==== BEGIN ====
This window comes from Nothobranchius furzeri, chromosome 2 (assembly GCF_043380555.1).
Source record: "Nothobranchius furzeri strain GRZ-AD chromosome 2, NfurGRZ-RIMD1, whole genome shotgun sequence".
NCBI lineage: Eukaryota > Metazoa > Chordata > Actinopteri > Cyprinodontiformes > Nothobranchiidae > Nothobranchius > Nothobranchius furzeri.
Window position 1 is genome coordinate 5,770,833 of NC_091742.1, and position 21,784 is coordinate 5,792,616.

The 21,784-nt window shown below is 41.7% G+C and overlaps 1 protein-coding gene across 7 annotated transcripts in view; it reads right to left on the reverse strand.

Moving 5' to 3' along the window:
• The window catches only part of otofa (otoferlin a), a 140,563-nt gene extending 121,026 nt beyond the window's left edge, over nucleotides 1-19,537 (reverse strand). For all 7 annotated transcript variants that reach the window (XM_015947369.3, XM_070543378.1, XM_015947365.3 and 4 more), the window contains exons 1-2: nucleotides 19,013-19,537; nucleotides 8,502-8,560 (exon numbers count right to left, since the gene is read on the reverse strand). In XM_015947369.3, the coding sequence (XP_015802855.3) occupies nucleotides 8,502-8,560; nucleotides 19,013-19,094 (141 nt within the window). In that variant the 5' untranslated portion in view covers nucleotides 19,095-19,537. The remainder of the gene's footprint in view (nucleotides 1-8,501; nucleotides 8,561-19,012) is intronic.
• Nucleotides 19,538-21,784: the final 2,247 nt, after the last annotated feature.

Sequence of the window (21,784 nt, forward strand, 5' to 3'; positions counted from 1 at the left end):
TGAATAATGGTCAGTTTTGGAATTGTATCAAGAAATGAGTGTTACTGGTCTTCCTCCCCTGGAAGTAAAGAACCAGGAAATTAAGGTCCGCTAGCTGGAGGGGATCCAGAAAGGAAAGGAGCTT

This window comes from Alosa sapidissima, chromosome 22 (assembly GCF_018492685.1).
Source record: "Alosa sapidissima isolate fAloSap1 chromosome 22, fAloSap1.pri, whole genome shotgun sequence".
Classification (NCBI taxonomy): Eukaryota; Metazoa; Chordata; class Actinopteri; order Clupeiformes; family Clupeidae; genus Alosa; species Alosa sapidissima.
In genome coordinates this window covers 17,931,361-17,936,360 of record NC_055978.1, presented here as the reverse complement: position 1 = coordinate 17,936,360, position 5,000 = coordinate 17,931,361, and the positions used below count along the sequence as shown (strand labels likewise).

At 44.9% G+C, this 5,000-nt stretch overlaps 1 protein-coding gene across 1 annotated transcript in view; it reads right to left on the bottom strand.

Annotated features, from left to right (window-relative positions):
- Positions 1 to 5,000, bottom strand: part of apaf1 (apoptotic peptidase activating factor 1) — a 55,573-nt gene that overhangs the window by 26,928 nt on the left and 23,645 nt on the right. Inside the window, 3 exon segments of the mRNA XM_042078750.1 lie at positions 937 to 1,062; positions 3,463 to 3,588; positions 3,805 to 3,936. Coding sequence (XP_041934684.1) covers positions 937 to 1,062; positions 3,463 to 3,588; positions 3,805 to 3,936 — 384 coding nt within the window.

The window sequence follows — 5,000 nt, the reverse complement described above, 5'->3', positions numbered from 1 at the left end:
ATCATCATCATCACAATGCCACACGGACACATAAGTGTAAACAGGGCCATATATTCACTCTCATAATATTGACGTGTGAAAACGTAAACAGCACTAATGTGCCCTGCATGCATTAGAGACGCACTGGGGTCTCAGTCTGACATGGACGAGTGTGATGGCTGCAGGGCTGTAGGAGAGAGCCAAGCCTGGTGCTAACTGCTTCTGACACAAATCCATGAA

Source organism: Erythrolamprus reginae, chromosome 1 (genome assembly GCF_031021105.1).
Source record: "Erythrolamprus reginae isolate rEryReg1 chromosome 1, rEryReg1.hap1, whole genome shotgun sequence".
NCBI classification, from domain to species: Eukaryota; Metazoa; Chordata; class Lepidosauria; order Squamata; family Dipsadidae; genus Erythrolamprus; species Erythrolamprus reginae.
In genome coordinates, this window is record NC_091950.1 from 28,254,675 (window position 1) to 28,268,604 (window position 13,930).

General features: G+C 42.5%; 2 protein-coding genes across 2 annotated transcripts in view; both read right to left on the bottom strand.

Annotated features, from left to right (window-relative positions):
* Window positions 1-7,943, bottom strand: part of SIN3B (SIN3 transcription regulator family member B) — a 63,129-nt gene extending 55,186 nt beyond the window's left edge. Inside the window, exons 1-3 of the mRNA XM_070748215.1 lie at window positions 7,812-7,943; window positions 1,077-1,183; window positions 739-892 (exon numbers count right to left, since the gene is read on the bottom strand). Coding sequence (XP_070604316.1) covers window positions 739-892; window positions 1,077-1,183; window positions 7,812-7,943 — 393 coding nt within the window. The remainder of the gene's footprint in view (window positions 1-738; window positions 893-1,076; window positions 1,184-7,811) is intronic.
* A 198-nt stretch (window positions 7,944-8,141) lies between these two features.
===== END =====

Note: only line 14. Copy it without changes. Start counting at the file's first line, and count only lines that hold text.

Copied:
In genome coordinates this window covers 17,931,361-17,936,360 of record NC_055978.1, presented here as the reverse complement: position 1 = coordinate 17,936,360, position 5,000 = coordinate 17,931,361, and the positions used below count along the sequence as shown (strand labels likewise).